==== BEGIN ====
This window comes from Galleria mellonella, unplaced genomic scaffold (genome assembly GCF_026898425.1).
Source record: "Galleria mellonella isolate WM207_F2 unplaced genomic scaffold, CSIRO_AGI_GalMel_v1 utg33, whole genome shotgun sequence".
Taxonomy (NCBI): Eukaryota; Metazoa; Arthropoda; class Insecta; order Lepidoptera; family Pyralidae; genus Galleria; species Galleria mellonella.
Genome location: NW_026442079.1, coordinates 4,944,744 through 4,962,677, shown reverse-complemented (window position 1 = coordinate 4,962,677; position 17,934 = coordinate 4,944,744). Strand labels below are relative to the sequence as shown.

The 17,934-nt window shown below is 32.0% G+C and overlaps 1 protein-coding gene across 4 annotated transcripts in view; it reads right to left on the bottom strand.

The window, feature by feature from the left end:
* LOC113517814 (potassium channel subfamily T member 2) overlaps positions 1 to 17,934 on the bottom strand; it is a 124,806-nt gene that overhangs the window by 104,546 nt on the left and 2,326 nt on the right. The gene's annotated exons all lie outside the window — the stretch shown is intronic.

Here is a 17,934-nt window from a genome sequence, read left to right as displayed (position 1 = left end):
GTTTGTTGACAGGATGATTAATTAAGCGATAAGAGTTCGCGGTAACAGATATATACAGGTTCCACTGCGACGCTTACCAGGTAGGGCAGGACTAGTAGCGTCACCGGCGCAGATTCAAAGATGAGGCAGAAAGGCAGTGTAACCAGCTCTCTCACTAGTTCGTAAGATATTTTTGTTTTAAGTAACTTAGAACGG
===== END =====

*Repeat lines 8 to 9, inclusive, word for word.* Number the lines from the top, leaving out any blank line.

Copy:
Here is a 17,934-nt window from a genome sequence, read left to right as displayed (position 1 = left end):
GTTTGTTGACAGGATGATTAATTAAGCGATAAGAGTTCGCGGTAACAGATATATACAGGTTCCACTGCGACGCTTACCAGGTAGGGCAGGACTAGTAGCGTCACCGGCGCAGATTCAAAGATGAGGCAGAAAGGCAGTGTAACCAGCTCTCTCACTAGTTCGTAAGATATTTTTGTTTTAAGTAACTTAGAACGG